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Frederick Vanbrabant:
The Broken Windows Theory or "Why Some Projects are Just Destined to Suck"
Jun 20, 2017 @ 09:15:40

Frederick Vanbrabant has posted an interesting article to his site covering the "broken windows" theory, what it is and how it shows that some projects are just destined to suck.

Why is it that most legacy software projects are not really fun to work on? How can we stop that greenfield project to turn into one of those dull big projects? I would argue that it’s all in the foundation.

He starts with a brief description of the "broken windows" theory based on the 1982 definition proposed by James Q. Wilson and George L. Kellin. Basically it states that all it takes is one "broken window" to change the perceived value of something, even if it's a small thing. He then gets down to the code level and relates it back to some examples from the Slim framework project. In his examples he shows how it might look after a refactor and how removing best practices makes it harder to understand (breaking windows). To help prevent it, he recommends following the Boy Scout rule of leaving the code better than you found it and using automation to help find and fix the issues.

tagged: brokenwindows theory software development perceived value opinion

Link: http://frederickvanbrabant.com/2017/06/12/broken-windows-theory.html

Freek Lijten:
Sane defaults over Exceptions
Jan 18, 2017 @ 10:19:13

In a new post to his site Free Litjen talks about defensive programming and the part that sane default handling plays when dealing with exceptions that might pop up.

With over half a million visitors a week and lots of scrapers, bots and other stuff visiting, these exceptions and fatal errors clog up logging quite a bit. Not to the point that we can't handle the volume, but it generates false positives in monitoring channels and it is something we do not want to act upon anyway.

So while I'm happy to see some defensive programming I would be even happier if exceptional situations would be silently resolved to default situations.

The post starts with a quote about defensive programming and how, despite it not being an ideal use, many applications had been seen using exceptions to handle errors and messaging. He proposes another methodology where a set of default values are used instead of just failing on any error hit with the input. The idea has merit but it can also lead to other frustrations like hidden errors in testing and situations where an exception makes more sense than a default.

tagged: sane default value exception error handling defensive programming

Link: http://www.freeklijten.nl/2017/01/04/Sane-defaults-over-Exceptions

PHP Roundtable:
056: Hourly vs Value-Based Pricing
Nov 10, 2016 @ 10:56:50

The PHP Roundtable podcast, hosted by Sammy Powers, has posted its latest episode. In this new show he's joined by Keith Casey, Tim Lytle and Mike McDerment to talk about hourly versus value based pricing when charging for freelance development work.

There are two seemingly contradicting philosophies about how to charge clients for programming work. The hourly camp suggests that the client is paying for your skill and hiring you for your time. The value-based pricing camp suggests that the programmer should price a project based on its value to the client instead of the hours it will take to build it. Today we chat about these two ideas and discuss the pros and cons of both.

You can catch this latest episode either using the in-page audio or video player or by watching the live recording directly over on YouTube. If you enjoy the show and want to see more like it, be sure to subscribe to their feed and follow them on Twitter for information about the most recent and upcoming shows (and live recordings).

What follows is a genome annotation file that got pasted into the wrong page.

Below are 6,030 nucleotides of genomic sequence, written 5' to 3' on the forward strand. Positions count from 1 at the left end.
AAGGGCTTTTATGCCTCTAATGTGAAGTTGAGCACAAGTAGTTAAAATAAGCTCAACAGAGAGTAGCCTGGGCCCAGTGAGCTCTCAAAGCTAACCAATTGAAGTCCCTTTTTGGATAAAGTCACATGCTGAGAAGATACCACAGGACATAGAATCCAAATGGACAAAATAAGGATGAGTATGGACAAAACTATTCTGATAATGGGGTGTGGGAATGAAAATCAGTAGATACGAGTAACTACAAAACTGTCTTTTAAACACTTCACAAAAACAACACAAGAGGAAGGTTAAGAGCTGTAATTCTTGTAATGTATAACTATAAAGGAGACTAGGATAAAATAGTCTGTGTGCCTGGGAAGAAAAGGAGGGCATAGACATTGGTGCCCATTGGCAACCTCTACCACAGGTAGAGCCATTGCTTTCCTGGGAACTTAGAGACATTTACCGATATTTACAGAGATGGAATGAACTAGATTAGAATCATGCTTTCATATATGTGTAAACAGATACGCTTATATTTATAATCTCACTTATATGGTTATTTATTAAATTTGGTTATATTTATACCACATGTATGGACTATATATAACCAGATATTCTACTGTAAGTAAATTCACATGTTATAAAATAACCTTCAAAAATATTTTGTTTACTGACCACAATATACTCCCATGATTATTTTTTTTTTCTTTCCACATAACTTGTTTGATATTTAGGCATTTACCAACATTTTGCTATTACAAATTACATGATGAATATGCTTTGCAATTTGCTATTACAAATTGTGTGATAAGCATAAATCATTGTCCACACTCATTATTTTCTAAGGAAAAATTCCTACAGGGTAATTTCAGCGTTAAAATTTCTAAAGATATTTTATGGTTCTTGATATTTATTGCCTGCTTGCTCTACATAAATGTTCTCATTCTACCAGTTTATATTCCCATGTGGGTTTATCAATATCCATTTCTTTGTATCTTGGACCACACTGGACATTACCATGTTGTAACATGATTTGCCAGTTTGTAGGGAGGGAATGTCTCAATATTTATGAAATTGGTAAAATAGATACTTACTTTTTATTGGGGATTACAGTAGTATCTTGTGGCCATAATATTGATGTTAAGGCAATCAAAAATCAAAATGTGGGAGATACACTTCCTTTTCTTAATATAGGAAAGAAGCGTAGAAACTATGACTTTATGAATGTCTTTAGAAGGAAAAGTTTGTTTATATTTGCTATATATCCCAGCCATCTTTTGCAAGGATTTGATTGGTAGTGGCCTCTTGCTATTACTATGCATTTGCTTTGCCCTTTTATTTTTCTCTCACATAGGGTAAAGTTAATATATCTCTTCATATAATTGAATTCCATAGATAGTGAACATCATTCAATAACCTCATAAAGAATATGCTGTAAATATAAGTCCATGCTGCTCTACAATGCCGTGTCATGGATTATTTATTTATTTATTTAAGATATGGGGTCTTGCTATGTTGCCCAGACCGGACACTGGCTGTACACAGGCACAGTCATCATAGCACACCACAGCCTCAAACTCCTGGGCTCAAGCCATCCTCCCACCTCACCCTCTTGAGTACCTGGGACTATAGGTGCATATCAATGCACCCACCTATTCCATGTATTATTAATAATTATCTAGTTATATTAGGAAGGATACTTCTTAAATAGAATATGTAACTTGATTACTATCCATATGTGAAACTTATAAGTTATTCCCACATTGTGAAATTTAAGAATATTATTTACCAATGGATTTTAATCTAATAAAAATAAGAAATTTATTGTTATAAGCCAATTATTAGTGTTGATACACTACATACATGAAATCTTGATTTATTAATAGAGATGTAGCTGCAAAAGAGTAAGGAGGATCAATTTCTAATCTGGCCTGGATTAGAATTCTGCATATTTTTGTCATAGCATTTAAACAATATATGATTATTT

tagged: phproundtable podcast video ep56 hourly value pricing development work

Link: https://www.phproundtable.com/episode/hourly-vs-value-based-pricing

PHPUgly Podcast:
Episode 24 - The Value of Work
Aug 29, 2016 @ 12:13:20

The PHPUgly podcast has posted their latest episode as recorded on August 18th, 2016 - Episode #24. Join hosts Eric Van Johnson and Tom Rideout as they talk about:

  • The TV show "Mr Robot"
  • the SDPHP and SDLUG Meetups
  • the "FIG Follies" articles
  • the idea of "Being asked to work for free"

You can listen to this latest episode either using the in-page audio player or over on SoundCloud. If you enjoy the show, be sure to subscribe to their feed and follow them on Twitter for updates on when the latest shows are released.

tagged: phpugly podcast ep24 value work ericvanjohnson tomrideout

Link: https://soundcloud.com/phpugly/episode24

Never Use null
May 03, 2016 @ 13:07:32

On the QaFoo.com blog they've made a recommendation in their latest post - they suggest that you never use null.

When doing code reviews together with our customers we see a pattern regularly which I consider problematic in multiple regards – the usage of null as a valid property or return value. We can do better than this.

Let's go into common use cases first and then discuss how we can improve the code to make it more resilient against errors and make it simpler to use. Most issues highlighted are especially problematic when others are using your source code. As long as you are the only user (which hopefully is not the case) those patterns might be fine.

They talk about some of the most common uses they see for using null in PHP applications including setters for class properties (injection). They point out that in PHP 7 a missing value on a property would result in a Fatal error and make the functionality harder to test overall. They suggest that all required dependencies be injected on object construction instead, making it easier to know the current state of the object on testing. They also talk some about using null as a return value, how it could make debugging difficult and a solution that could make more sense - throwing an exception instead.

tagged: never use null return value injection setter solution suggestion debugging

Link: https://qafoo.com/blog/083_never_use_null.html

Three Devs & A Maybe:
Episode 92 - Where is the Value? with Joe Watkins
Apr 01, 2016 @ 10:13:42